FRED Graph

in another report, Commerce Dept released the data on our international trade in goods and services for October, showing disappointing results across the spectrum of the data; aggregate exports for October were valued at $180.5 billion, $6.8 billion less than September exports of $187.3 billion, a decline of 3.6% MoM…imports were down as well, from $227.6 billion in September to $222.8 billion…with exports falling by a larger amount than imports, the trade deficit for the month rose to $42.2 billion, which was up from a revised $40.3 billion in September, which led Goldman to downgrade its forecast for 4th quarter GDP to 1.0%; in addition, our trade deficit with China alone, primarily from imports of computers, toys, games, and sporting goods, set a new one month record at $29.466 billion, which almost assures that our deficit with them will exceed the 2011 record deficit, which subtracted 3.7% off our GDP last year…other major october deficits were recorded with the European Union at $10.6 billion up from $8.6 billion in september, with OPEC at $8.6 billion, an increase from $7.1 billion, with Japan, where our deficit rose to $7.0 billion from $4.8 billion, another $5.4 billion deficit with Germany, $4.4 billion with Mexico, $1.9 billion with Canada, $1.8 billion with Ireland, $1.8 billion with Nigeria, $1.8 billion with Venezuela, $1.6 billion with Korea, and  $1.4 billion with Taiwan; meanwhile, we recorded October surpluses with Hong Kong of $1.9 billion, with Australia of $1.8 billion, with Singapore of $0.5  billion  and with Egypt of $0.2  billion…overall, the September to October change in exports of goods reflected decreased exports of industrial supplies and materials to the tune of $2.855 billion, a decline in sales of $0.370 billion in automotive vehicles, parts, and engines, $1.432 billion less exports of food, feeds, and beverages, and a decline of $0.390 billion in foreign sales of capital goods, while exports of a catch all category of other goods rose by $0.190 billion; the change in imports of goods reflected decreases in imports of consumer goods of $3.6 billion, automotive vehicles, parts, and engines at $0.5 billion, foods, feeds, and beverages at $0.4billion; capital goods at $0.4 billion, while a $0.4 billion increase occurred in imports of industrial supplies and materials…the chart included here from zero hedge shows our monthly trade deficit with china since january 2000, as it grew from below $5 billion to over $29.5 billion; the seasonal toy buying binge is self evident…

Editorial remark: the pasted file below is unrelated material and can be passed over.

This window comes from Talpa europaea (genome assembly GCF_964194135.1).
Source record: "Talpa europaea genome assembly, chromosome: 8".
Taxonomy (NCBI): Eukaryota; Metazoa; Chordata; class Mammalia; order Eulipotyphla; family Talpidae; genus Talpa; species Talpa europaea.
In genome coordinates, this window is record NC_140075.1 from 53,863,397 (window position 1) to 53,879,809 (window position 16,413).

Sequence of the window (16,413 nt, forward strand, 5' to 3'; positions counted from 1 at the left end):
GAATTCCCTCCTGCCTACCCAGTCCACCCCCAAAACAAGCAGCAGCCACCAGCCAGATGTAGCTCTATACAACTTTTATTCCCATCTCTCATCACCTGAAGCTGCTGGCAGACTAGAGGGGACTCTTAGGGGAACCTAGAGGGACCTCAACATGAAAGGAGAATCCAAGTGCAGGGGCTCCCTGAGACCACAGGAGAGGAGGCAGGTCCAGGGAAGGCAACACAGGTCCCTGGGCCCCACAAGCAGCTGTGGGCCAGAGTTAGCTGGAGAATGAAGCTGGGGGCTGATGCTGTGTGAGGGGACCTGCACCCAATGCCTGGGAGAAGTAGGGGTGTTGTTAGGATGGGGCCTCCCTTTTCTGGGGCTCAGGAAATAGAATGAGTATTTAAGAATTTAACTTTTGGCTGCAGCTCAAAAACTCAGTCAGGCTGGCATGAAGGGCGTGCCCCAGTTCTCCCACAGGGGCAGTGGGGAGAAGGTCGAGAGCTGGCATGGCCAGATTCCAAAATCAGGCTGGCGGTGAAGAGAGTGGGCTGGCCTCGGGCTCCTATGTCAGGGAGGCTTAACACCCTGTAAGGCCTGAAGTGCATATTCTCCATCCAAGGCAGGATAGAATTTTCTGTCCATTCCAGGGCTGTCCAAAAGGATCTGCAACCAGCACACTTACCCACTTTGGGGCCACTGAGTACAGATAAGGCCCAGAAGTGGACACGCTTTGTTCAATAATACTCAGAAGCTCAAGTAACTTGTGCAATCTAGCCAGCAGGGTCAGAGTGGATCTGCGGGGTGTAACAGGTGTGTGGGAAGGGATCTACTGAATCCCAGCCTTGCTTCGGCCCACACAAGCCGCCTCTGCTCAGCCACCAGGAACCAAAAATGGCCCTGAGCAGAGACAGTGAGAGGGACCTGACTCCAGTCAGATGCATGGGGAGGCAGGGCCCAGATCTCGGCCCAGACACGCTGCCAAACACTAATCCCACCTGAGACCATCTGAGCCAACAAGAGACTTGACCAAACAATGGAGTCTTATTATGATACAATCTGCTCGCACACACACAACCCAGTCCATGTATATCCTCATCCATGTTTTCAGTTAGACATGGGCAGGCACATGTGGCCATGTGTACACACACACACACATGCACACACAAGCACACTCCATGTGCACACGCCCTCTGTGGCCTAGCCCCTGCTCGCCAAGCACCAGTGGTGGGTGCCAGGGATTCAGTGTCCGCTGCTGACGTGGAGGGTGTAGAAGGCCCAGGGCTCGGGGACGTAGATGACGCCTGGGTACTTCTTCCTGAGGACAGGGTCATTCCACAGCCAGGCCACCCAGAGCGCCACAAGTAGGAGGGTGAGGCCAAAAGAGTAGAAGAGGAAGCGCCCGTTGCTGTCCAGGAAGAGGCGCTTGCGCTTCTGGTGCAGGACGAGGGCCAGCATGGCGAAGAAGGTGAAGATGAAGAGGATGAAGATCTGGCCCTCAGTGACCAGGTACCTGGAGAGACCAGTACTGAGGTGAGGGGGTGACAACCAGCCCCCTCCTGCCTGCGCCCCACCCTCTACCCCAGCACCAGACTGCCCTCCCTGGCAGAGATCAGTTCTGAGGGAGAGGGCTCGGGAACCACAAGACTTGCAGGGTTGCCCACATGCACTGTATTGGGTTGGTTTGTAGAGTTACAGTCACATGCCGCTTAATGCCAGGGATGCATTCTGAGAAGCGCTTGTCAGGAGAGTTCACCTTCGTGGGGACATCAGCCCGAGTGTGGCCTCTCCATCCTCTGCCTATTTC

(the above is my weekly commentary that accompanied my sunday morning links emailing, which in turn was mostly selected from my weekly blog post on the global glass onion, and also includes other links of interest…if you’d be interested in getting my weekly emailing of selected links that accompanies these commentaries, most coming from the aforementioned GGO posts, contact me…)